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H1B Visa After Six Years: How the Process Unfolds
An illustration of isolated "VISA EXTENSION" typography on a turquoise background with many small linear icons.

In this blog, we have explained in detail the following topics under the H1B Extension:

  • H1B Extension after six years: What is it and how to do it?
  • H1B Extension Premium Processing
  • H1B Extension documents checklist
  • Extension renewal

Why Do you Need an H1B Visa Extension?

The H1B visa opens the gateway for foreign nationals to live and work in the US for a total period of six years. Issued by the United States Citizenship and Immigration Services, the H1B visa is valid for three years. All H1B holders who wish to remain in the US must apply for an H1B Visa Extension to ensure their H1B status is valid for another three years. Without an Extension, the USCIS will revoke or terminate the H1B visa, upon which the H1B holder must vacate the country.

Why is the H1B visa Extension so important? Obtaining an H1B visa is no walk in the park. Generally, it is an expensive, time-consuming, unpredictable, and tedious process, which demonstrates the value of the visa. Most H1B holders wish to remain in the US and pursue greener pastures in their careers or, even better, settle in the US as permanent residents. For all these dreams to come true, you need an H1B Extension. But, first things first: What happens to your H1B visa status after six years? Let's find out.

H1B Visa Extension After Six Years: What to Expect?

" How long can H1B be extended?" is an often asked question. When your H1B status attains its six-year completion, you are termed an "Alien." According to the USCIS regulations, all "aliens" must leave the country for at least a year before reapplying for a new H1B visa. Does that mean there is no option for you to remain in the US after six years? Fortunately, there is.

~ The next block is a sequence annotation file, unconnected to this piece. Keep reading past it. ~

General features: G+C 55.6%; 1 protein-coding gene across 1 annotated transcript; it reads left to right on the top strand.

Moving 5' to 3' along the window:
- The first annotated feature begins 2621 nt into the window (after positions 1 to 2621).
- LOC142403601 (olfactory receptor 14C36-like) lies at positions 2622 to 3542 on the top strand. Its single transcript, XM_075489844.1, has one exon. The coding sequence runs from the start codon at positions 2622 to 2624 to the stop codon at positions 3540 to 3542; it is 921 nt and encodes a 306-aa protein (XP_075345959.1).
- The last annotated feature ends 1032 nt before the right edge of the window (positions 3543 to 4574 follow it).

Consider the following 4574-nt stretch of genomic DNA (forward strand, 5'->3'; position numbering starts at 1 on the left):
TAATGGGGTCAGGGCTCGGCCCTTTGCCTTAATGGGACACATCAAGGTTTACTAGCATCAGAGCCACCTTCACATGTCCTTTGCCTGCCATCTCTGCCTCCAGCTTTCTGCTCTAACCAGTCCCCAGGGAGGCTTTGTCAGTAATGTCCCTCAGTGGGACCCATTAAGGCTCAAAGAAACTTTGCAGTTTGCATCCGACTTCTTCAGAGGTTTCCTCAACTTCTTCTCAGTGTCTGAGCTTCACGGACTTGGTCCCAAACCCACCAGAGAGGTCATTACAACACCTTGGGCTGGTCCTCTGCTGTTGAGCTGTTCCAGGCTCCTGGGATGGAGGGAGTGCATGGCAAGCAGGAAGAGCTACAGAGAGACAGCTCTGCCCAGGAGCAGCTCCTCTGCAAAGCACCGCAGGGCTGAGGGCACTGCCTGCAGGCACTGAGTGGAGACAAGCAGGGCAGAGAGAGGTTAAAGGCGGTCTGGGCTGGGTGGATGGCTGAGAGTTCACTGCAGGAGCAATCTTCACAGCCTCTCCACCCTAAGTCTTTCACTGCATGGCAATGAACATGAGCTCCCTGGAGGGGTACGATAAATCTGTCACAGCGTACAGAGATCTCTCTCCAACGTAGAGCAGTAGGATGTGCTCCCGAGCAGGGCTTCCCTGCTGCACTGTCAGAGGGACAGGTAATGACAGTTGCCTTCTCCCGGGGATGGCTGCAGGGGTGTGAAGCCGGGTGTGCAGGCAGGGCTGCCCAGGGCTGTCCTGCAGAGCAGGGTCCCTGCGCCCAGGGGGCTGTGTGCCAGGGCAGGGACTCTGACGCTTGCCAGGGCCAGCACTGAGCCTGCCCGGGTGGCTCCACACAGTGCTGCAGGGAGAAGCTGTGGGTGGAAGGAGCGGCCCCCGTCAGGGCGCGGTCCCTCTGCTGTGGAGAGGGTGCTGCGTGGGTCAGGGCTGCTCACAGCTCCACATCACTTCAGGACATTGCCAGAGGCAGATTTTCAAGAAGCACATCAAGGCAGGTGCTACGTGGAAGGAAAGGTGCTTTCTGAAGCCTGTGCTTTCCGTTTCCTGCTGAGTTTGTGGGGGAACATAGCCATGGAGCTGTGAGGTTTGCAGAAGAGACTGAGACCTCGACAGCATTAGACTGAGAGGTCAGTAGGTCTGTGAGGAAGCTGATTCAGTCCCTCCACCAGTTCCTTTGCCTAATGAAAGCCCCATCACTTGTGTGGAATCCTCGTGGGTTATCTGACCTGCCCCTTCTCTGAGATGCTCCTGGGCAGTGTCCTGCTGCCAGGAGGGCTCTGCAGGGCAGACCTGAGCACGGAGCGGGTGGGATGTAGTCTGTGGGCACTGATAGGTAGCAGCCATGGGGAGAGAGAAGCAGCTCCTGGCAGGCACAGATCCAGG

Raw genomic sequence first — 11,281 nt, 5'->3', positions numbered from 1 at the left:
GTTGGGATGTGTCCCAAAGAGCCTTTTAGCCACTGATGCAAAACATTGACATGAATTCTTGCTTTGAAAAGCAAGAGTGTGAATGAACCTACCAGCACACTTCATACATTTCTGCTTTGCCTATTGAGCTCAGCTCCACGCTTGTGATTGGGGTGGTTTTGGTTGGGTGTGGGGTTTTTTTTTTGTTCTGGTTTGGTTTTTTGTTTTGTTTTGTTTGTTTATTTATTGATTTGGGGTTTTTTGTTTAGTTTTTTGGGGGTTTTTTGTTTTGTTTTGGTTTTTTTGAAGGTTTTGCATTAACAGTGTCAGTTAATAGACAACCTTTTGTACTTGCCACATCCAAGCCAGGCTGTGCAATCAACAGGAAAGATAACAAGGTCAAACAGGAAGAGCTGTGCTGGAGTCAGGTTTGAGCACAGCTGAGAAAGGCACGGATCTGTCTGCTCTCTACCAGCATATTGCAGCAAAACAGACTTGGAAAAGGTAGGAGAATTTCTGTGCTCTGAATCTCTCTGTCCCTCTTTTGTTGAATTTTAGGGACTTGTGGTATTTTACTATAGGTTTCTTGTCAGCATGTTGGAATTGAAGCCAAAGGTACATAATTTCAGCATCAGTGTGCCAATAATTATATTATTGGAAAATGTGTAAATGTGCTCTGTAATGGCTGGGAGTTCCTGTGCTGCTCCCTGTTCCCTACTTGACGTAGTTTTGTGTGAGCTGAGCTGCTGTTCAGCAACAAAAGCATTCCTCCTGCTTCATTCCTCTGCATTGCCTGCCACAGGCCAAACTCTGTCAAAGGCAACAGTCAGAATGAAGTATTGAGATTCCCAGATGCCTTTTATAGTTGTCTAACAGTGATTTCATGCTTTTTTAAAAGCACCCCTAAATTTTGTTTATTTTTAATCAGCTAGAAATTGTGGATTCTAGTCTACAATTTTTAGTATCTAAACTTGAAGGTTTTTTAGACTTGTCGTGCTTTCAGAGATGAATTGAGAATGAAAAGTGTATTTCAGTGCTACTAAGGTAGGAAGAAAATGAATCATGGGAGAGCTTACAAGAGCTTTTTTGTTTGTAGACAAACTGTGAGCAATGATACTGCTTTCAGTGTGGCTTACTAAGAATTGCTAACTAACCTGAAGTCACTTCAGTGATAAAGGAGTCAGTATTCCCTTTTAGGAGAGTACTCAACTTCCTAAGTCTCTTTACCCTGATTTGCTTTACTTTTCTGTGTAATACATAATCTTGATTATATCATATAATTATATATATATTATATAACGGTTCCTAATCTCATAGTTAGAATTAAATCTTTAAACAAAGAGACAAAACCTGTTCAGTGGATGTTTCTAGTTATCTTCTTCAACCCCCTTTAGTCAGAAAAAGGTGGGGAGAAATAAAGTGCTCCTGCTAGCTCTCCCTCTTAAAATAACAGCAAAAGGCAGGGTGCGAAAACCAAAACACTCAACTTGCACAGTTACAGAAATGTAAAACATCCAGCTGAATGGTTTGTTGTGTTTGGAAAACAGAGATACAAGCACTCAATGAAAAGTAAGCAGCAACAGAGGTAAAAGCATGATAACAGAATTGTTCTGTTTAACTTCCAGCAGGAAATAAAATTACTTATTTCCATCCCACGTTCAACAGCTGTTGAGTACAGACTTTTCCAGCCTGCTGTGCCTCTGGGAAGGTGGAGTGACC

The American Competitiveness in the Twenty-First Century Act allows you to extend your stay in the US beyond six years based on two scenarios:

Scenario 1:

Annual Extension is possible if you have filed for your Labor Certification Application (LCA) or a Form I-140 petition one year before reaching the six-year limitation, provided the petition is not denied. As long as the immigration process continues, there is no upper limit to the length of the Extension.

Scenario 2:

Extension in three-year intervals is possible if your I-140 petition is approved and the immigration visa number is not available due to visa number retrogression. Also, there is no need for a 365-day requirement.

Beyond these two scenarios, if you wish to legally remain in the US beyond six years, you should apply for your Green Card. However, there is a high demand for Green Cards, not to mention the demand for job-based visas, per-country limit, and annual cap limit. Due to these reasons, there is a huge backlog of employer applications for H1B foreign employees whose six-year stay is about to expire.

In such cases, the USCIS provides three options:

  • One -year incremental stay
  • Three year extensions
  • Extensions beyond six years

All of the above options are possible if your sponsoring employer's Form I-140, PERM application, and the application to adjust the petitioner's permanent resident request are still pending.

Premium Processing for H1B Extension

Similar to the original H1B visa process, the Premium Processing option is also available for H1B Extension. Under Premium Processing, you can expedite the H1B Extension process, which will be completed within 15 calendar days. Premium Processing is a paid option, where you can pay the fee if your employer refuses to do so. As per the regulations, the USCIS will refund the fee if it does not complete the process within the stipulated time, and your petition will be processed normally.